It started simply, and with a simple enough plan. Take this hum-drum front yard and turn it into something more fun, more eye-catching. So we created a design to renovate the front yard, making use of the strong elements already there and get rid of the rest.
One of the first things on our To-Do list: plant those huge limestone slabs. The smallest of the stones weighed just over 3,000 pounds, the largest approximately 6,000. Our work there was profiled in the national landscape magazine Pro, as well as locally by the Post-Crescent in their Home section.
After the boulders were in place, the project began to grow. We added pavers for an informal walkway toward the stones and began plantings.
The over-arching influence to all we designed and built in this Appleton yard was Japanese, like this ocean of astilbe with mountainous islands growing out of them in the distance.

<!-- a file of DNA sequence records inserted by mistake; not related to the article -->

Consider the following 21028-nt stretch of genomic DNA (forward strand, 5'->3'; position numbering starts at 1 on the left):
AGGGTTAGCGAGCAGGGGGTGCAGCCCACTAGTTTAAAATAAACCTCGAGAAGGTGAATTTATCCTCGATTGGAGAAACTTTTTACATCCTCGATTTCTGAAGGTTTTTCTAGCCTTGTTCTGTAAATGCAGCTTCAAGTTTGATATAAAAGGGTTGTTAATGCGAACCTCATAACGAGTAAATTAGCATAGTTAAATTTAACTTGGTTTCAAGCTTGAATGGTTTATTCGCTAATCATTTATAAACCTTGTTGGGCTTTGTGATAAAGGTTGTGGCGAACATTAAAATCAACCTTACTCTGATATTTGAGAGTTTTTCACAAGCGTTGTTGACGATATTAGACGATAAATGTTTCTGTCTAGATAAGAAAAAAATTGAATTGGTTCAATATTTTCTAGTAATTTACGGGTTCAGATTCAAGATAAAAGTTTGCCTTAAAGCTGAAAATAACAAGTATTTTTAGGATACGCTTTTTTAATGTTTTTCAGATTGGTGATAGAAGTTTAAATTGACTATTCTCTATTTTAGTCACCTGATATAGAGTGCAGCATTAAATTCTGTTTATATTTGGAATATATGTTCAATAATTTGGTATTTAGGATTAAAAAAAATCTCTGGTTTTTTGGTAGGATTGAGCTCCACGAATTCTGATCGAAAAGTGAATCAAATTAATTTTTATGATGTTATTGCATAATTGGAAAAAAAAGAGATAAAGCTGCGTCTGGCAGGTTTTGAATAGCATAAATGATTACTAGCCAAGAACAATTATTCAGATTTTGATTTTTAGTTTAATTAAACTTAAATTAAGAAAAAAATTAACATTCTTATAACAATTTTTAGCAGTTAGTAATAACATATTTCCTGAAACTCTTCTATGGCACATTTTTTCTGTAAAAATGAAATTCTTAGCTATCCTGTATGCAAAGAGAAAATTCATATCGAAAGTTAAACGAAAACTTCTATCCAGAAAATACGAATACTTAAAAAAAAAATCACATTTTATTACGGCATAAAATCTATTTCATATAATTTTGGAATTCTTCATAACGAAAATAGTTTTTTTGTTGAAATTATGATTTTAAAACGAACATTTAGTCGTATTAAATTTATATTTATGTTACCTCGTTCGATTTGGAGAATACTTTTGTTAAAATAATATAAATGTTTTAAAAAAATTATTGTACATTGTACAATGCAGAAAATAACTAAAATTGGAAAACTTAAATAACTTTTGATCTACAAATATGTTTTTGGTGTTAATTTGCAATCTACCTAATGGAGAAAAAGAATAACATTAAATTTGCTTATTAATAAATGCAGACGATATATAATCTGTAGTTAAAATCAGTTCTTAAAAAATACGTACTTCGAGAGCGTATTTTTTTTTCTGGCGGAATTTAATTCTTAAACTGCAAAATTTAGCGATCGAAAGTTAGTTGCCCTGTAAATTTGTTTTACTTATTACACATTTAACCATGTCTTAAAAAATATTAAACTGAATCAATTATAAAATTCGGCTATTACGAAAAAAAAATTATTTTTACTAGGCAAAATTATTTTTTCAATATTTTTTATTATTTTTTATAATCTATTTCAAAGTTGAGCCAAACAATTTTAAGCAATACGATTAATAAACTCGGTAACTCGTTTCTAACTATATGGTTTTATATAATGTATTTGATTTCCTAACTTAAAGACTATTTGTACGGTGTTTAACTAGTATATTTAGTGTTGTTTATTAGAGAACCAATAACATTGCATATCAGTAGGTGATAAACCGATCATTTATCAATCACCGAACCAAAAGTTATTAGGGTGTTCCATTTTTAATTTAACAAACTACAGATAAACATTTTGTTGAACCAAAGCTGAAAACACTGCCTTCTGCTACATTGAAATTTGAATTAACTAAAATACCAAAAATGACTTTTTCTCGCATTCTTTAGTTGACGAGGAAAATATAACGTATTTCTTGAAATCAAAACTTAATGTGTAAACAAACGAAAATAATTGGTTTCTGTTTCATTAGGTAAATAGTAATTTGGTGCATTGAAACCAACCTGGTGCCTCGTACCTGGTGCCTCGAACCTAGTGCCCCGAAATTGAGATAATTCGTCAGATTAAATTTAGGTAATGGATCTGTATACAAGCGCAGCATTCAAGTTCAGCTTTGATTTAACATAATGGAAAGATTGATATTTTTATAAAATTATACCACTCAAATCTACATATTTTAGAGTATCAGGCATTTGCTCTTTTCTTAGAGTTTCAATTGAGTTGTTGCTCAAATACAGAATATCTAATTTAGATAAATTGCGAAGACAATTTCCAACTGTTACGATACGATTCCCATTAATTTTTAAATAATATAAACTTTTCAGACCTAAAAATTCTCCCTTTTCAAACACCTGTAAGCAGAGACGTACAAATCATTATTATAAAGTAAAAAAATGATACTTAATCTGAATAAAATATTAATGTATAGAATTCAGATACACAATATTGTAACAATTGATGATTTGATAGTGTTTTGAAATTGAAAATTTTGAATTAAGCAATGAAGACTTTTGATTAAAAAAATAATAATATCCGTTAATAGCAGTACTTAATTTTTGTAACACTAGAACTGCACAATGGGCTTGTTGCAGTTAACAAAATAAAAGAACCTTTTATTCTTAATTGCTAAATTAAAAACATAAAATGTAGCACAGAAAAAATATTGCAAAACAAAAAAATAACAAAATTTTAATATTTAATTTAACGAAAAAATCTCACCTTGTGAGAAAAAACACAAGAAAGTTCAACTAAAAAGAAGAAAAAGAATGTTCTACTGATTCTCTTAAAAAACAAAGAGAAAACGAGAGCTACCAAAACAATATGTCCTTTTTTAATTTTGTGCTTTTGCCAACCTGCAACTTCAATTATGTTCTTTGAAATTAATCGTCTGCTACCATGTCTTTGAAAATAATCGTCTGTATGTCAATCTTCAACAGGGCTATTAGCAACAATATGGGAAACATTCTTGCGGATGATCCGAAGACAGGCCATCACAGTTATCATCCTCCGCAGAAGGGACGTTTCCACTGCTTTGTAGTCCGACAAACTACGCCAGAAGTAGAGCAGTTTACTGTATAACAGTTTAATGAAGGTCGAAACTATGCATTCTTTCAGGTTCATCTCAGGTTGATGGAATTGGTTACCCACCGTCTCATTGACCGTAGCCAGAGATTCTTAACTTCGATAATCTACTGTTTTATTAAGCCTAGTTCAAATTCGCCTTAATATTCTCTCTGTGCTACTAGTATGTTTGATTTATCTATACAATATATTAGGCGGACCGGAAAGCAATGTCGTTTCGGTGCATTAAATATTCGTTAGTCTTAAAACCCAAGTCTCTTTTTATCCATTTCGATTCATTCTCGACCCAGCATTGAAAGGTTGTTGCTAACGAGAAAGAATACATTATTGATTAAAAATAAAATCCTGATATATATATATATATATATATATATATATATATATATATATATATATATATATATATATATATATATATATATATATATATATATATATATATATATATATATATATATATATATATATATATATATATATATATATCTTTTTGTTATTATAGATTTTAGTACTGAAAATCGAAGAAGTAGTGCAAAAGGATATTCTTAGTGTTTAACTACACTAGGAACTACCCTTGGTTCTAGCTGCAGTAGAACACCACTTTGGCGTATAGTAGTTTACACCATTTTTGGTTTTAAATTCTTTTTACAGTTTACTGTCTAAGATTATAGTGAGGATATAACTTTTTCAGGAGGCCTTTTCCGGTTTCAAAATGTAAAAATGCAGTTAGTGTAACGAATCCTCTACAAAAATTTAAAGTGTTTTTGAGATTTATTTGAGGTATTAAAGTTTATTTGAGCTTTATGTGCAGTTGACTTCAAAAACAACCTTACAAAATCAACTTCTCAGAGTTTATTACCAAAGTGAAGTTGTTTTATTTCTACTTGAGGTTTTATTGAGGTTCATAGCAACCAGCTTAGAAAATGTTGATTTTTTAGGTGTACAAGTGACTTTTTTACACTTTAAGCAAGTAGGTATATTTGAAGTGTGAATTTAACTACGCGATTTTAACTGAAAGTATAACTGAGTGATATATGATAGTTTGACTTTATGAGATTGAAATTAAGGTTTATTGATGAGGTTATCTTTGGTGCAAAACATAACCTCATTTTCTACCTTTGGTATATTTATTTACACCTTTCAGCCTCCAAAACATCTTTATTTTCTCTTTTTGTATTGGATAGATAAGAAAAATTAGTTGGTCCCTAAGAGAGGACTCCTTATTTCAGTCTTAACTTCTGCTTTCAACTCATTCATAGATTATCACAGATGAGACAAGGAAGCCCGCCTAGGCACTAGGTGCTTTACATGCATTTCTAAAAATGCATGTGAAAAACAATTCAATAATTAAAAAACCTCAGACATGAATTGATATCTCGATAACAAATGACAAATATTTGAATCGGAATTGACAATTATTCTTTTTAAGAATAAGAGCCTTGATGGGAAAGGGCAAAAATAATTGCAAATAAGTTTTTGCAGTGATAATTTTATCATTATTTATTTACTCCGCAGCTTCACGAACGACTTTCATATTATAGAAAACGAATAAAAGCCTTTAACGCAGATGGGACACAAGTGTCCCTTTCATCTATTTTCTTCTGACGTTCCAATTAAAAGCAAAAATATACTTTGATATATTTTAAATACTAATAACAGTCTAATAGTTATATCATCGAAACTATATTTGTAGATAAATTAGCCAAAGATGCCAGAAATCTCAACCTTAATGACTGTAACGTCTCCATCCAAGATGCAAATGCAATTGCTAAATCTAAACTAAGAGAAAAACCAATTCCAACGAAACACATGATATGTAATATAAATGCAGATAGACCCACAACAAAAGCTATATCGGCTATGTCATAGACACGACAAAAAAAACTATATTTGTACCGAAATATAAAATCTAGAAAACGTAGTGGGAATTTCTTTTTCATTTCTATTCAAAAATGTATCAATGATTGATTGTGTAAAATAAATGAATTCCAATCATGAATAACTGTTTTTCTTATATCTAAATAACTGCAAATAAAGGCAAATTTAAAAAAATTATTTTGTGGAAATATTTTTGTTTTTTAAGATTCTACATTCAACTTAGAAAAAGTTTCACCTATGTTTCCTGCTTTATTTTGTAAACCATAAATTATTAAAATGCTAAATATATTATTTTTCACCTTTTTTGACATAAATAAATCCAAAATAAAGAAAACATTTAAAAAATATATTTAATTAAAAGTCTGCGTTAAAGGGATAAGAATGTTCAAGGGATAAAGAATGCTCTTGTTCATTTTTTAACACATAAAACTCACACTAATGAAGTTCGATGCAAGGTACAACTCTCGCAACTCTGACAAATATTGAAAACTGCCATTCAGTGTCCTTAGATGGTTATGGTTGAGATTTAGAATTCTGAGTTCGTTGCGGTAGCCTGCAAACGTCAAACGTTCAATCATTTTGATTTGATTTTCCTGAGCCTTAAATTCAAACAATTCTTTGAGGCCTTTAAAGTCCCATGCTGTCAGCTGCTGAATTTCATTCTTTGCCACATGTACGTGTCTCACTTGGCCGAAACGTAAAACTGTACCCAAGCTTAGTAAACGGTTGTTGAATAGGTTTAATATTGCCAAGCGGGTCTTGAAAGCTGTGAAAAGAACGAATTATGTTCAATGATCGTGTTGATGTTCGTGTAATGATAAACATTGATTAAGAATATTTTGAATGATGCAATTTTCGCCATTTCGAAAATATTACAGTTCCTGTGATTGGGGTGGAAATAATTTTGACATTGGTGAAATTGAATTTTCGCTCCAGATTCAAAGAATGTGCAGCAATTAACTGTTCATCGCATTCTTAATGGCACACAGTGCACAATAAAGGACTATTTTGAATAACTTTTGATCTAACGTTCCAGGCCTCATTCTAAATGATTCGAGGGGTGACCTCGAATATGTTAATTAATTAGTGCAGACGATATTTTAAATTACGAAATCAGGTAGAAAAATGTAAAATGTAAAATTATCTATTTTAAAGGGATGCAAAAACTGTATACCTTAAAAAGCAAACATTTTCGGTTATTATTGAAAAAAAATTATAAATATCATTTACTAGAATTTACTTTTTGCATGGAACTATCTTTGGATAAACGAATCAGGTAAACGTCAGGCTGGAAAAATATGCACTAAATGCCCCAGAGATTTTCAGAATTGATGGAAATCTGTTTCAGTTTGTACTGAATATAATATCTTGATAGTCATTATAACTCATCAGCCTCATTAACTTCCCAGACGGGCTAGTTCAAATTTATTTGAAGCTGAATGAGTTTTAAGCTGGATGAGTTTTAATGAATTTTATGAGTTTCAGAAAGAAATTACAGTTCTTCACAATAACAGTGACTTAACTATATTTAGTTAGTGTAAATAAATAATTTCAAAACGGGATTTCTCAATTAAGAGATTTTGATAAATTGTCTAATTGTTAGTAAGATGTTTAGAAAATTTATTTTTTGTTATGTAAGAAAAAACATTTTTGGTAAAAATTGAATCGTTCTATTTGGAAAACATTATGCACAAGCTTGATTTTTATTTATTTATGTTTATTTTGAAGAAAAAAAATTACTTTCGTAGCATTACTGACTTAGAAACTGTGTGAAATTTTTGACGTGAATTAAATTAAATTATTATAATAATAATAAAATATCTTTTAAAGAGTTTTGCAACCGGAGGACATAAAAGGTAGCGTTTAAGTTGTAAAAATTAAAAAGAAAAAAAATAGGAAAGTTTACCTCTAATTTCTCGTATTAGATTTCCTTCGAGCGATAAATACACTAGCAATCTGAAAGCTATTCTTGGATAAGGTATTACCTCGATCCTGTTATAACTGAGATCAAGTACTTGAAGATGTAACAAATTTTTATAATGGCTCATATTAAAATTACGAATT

And even the little details, like simple jute twine to stiff wire cradling a stone to weight one side of the flexible young branches of a white pine, to train it into a less perfect, less erect shape, reminds one of the techniques and materials used in a Japanese garden.
After successive seasons of planting and given the time to grow, the landscape began filling in.
Full and lush and sprinkled brightly with accents like the ginkgo leaf cutouts in the trellis in the background below, our work (in the front yard, anyway) was complete.